Grieving our losses – and envisioning the next chapter of Jewish life


It now seems like years ago that we were grieving not being in-person for our Passover seders, and dreaming up creative, safer alternatives to large gatherings of family and friends. Now, many of us have already started conversations about what the High Holy Days will look like in the fall.

What will be different? What will stay the same?

We approach these questions with anxiety, excitement and our continued commitment to shaping Jewish life so that it remains relevant, meaningful and livable.

For the thousands of years that the Jewish people have been around, we have always asked these questions and struggled to do the work of continuing to make Jewish life meaningful, grounded in tradition and relevant. While we Jews have disagreed about the best ways to make this happen (think: denominations), we have all been engaged in this project for millennia.

Parashat Naso offers us a surprising way into this process. In it, we read the instructions for the strange and unusual sotah ritual, which a husband does with his wife if she has either committed adultery or he suspects her of adultery. The ritual itself is rather disturbing to modern sensibilities. In the Mishnah, our earliest codified rabbinic law, the rabbis dedicate a whole tractate to this ritual – and render it even more disturbing than the original Torah text.

I will spare you the gory details (and they are gory) and instead will jump to the end of Mishnah Sotah.

After eight and a half chapters of instructions on the sotah ritual and a few other topics, the Mishnah begins to list things that came to an end around the time of the rabbis. The list includes when the Sanhedrin ceased to function,  songs ceased from places of feasting; when  Rabbi Meir died, composers of fables ceased; when murder increased, the ritual of breaking a calf’s neck (described in Deuteronomy) ceased; and many more.

Amid the long list of tragic changes and their impact on Jewish life, the Mishnah also mentions that the sotah ritual also ceased when adulterers increased in the world.

While all of the sources of the changes are tragic – i.e., increased murder and adultery, the deaths of great rabbis and scholars – the outcomes are not equally tragic.

While I am not glad that adultery increased, I am glad that we no longer conduct the sotah ritual. While I am not glad that the Temple was destroyed, I am glad that we no longer have animal sacrifices.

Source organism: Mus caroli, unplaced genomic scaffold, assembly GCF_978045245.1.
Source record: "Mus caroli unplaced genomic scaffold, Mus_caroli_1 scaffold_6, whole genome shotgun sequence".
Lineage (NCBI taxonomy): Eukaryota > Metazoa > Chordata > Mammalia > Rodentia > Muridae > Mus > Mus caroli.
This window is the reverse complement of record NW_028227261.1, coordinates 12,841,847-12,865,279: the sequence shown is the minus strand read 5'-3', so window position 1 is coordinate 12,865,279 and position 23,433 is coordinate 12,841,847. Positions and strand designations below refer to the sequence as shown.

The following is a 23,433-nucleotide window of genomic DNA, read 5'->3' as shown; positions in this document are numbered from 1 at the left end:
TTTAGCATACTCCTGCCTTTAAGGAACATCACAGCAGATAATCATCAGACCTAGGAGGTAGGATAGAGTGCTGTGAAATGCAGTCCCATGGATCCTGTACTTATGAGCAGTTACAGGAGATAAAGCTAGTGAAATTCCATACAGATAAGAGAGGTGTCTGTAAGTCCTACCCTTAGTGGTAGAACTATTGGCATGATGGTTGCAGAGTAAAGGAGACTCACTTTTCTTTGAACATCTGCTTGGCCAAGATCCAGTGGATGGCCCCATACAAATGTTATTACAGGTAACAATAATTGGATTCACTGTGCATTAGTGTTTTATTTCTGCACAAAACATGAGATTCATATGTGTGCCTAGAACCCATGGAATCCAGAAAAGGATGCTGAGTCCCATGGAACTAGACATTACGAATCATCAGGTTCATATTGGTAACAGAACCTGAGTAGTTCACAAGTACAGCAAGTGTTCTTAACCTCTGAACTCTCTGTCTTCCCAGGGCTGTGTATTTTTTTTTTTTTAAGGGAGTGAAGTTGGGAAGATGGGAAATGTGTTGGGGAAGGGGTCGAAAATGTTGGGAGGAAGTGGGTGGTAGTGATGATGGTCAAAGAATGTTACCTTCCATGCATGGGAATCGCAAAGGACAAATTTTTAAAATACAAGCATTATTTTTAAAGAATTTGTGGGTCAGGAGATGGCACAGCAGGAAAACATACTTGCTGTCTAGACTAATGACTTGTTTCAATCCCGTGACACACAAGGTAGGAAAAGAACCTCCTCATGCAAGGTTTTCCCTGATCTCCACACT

These moments of tragedy and rupture in Jewish life bring about change. How Judaism changes and the direction that it needs to go is ultimately in our hands as the practitioners of Jewish life. Rabbi Mordecai Kaplan, the father of a Reconstructionist approach to Judaism, wrote, “A people can live as long as it can reconstruct its life to meet changing conditions.”

We have been reconstructing Jewish life for millennia. Each attempt is always an experiment. Some of the experiments have lasted until this day, like making Torah study a central part of Jewish life, and others have fallen by the wayside, like putting magic bowls under our homes to keep demons away!

Most of our Jewish experiments over the millennia have been lost, and we will never know about them. The celebration of the Bat Mitzvah, a more recent experiment that was pioneered by Kaplan and his daughter Judith, seems to be one that is sticking around.

So why did the rabbis of the Mishnah spend close to nine chapters going into detail about the sotah ritual only to tell us that there was too much adultery for it to be practiced?

I think one reason is that the Mishnah is a container for their mourning. While much of Mishnah speaks to practices that are still in place today, like when to say the Shema and what constitutes a sukkah, much of it is about practices that ceased when the Temple was destroyed. To move on to the newly developing forms of Jewish life championed by the rabbis, they needed to tell the story of what had been. They recorded the lost practices in the annals of Jewish memory, and not only that, but they called these memories “Torah.”

As my teacher Rabbi Benay Lappe says, one of the most radical moves the rabbis made was to articulate a new vision of Jewish life through the Mishnah and Talmud and call it Oral Torah, or, as she playfully likes to call it, Torah 2.0. In doing so, the ancient rabbis offer us a model for how we can continue to reshape Jewish life to this day.

Oral Torah contains both a vision for the future and the story of the past. Right now, we are in need of Torah 3.0. Again, we need to tell the story of all the Jewish practices that have come to an end, without knowing when they will return.

Like the ancient rabbis, we are in a moment of rapid change in Jewish life. There are some things, like the sotah ritual, that we may be happy to leave behind, and there are other things, like communal songs in places of feasting, that have been harder to let go of.

As we explore both the gifts and limitations of digital Jewish life, and the risks and benefits of “reopening,” may we be guided by the wisdom of Mishnah Sotah. Let us name the changes, each and every one of them, so that we can grieve the losses and let our imaginations run free as we continue to envision the next chapter in our collective Torah – the story of Jewish life.

ALEX WEISSMAN is the incoming rabbi at Congregation Agudas Achim, in Attleboro, and is the rabbinic organizer at T’ruah: The Rabbinic Call for Human Rights.

dvar torah, Alex Weissman